In social insects, division of labor is commonly thought to be driven by differences among workers in their sensitivity, or response thresholds, to task-related stimuli. Despite the wide use of this mechanism throughout social insect research, actual empirical evidence for these thresholds is comparatively scarce. Here, we attempt to fill this empirical gap by testing individual task stimulus response thresholds, their consistency over time, and their relation to behavior in Temnothorax rugatulus ants. We also explored morphological differences in the antenna as one potential neural mechanism generating differences in sensitivity, and thus response threshold variation, across workers. Ants were exposed to different amounts of hungry brood, fungal spores, or sugar— stimuli that appear to drive brood care, grooming, and foraging behavior, respectively. Our measures of response thresholds were not repeatable across two trials for any of the three tested stimuli. In addition, responses to different stimulus intensities (possible response thresholds) were not associated with worker task allocation in the colony with the exception of brood care, in which case the results directly contradicted what the response threshold hypothesis predicts. Workers from different task groups also did not differ in their latency to respond to these stimuli or in the duration of their response. Sensilla density varied across workers but did not predict our measures of response thresholds to any of the tested stimuli. Though this is not what the response threshold hypothesis would have predicted, it is possible that testing ants in isolation may not accurately reflect their behavior in the colony, or that sensitivity to a task stimulus, alone, is not sufficient for driving division of labor. We suggest approaches to testing response thresholds that incorporate the roles of social context and competing task stimuli.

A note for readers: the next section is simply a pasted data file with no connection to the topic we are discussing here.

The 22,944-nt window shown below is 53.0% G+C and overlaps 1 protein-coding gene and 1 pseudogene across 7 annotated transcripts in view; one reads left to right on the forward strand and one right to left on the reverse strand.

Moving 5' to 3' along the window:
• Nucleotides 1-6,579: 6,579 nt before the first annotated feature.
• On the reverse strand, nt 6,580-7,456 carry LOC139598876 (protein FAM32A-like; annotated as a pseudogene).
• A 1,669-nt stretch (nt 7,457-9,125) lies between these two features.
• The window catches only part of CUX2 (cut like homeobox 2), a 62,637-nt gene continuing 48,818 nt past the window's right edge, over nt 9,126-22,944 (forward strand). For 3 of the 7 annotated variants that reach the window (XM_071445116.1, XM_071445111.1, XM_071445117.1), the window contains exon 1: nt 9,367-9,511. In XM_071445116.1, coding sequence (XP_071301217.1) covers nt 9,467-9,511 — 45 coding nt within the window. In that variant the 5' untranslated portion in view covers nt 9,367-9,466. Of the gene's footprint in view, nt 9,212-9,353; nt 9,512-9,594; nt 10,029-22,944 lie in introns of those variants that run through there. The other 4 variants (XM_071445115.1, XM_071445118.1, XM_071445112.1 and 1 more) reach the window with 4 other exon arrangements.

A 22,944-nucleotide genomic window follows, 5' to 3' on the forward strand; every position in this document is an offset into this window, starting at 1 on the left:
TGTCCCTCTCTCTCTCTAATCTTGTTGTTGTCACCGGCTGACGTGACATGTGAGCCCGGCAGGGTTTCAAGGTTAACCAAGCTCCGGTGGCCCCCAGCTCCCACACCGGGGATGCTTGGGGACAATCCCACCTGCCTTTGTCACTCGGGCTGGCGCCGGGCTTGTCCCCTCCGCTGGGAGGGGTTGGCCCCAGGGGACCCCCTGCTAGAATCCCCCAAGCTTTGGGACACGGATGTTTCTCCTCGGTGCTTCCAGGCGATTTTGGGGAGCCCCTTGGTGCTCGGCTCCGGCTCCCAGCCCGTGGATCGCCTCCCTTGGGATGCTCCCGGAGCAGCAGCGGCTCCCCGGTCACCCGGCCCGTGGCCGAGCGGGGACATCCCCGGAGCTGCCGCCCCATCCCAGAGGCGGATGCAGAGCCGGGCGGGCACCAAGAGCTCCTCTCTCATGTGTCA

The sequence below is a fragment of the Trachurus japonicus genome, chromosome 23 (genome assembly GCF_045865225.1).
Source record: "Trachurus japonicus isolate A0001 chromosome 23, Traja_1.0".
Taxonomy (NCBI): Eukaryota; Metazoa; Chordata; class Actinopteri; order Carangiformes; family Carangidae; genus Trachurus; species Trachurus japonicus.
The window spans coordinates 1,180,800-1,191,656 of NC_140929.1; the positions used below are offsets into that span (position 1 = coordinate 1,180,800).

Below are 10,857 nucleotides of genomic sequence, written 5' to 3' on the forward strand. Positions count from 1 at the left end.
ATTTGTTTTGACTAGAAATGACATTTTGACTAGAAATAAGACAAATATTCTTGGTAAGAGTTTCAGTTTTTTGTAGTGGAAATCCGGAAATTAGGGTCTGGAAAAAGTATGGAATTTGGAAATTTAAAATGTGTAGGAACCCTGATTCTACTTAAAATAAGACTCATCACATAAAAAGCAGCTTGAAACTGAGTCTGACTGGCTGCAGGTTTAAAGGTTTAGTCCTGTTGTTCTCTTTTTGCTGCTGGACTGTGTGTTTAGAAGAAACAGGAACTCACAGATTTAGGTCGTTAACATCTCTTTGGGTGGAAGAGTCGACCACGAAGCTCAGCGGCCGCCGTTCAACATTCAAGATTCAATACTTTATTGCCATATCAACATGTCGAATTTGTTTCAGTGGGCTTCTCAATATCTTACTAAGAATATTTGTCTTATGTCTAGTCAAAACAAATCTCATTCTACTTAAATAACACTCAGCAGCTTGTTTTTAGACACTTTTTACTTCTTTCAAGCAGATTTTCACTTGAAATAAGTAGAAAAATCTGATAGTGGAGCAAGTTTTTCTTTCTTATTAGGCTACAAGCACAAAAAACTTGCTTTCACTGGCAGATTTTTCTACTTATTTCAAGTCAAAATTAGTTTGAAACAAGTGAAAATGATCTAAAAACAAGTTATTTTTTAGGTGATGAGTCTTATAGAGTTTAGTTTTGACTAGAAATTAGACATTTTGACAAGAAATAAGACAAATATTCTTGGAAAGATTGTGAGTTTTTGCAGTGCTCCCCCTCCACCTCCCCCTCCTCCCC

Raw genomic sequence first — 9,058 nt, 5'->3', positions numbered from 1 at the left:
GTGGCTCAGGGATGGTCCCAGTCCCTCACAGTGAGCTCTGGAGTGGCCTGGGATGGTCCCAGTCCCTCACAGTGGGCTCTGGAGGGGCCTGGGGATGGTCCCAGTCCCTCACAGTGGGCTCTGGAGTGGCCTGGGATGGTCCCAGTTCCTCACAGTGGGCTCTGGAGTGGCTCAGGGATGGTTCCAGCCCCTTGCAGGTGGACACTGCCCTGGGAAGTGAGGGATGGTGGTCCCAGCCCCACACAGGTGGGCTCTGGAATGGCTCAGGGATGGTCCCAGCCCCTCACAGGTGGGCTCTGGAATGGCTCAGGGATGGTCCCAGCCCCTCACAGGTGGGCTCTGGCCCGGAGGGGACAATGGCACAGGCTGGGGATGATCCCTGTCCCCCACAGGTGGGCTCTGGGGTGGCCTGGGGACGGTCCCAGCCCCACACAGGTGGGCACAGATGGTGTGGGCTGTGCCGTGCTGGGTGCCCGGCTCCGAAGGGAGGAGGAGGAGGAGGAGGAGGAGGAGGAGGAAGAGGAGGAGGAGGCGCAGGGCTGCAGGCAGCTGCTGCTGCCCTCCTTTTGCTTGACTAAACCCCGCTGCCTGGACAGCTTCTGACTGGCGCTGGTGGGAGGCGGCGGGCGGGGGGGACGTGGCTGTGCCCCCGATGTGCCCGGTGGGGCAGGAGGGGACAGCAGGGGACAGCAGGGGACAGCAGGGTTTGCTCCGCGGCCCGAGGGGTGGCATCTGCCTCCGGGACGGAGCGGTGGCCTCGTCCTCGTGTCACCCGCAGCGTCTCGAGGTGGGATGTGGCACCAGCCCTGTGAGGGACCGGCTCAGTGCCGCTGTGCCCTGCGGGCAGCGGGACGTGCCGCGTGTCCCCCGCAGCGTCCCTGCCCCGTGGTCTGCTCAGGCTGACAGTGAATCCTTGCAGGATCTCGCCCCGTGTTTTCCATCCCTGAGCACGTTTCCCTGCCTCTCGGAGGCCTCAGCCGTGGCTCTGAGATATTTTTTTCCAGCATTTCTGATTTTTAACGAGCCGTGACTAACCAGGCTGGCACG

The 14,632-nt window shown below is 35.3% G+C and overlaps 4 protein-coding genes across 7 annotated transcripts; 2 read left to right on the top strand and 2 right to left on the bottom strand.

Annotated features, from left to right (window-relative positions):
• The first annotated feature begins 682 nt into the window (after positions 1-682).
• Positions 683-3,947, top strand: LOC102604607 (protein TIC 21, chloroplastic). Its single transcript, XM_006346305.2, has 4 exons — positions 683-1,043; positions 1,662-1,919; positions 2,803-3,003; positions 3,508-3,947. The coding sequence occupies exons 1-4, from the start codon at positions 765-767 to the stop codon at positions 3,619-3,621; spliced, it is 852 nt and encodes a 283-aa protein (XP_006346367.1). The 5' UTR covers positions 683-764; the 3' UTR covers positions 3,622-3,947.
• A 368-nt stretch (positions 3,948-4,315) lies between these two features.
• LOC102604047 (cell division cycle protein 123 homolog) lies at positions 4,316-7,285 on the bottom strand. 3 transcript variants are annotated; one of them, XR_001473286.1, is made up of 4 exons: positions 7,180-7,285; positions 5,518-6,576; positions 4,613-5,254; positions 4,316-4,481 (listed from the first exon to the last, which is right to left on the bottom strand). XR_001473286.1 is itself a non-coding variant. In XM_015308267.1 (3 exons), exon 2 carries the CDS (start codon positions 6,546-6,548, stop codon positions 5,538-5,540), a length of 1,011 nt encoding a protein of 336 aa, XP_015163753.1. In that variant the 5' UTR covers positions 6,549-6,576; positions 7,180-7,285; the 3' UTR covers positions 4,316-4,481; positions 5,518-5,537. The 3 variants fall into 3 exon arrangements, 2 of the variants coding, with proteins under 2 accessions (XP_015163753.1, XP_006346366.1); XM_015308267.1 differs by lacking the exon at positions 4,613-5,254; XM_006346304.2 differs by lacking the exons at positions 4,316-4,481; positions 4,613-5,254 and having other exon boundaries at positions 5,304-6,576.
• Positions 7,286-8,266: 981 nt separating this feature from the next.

- Response threshold
- Task allocation
- Temnothorax, division of labor
ASJC Scopus subject areas
- Ecology, Evolution, Behavior and Systematics
- Insect Science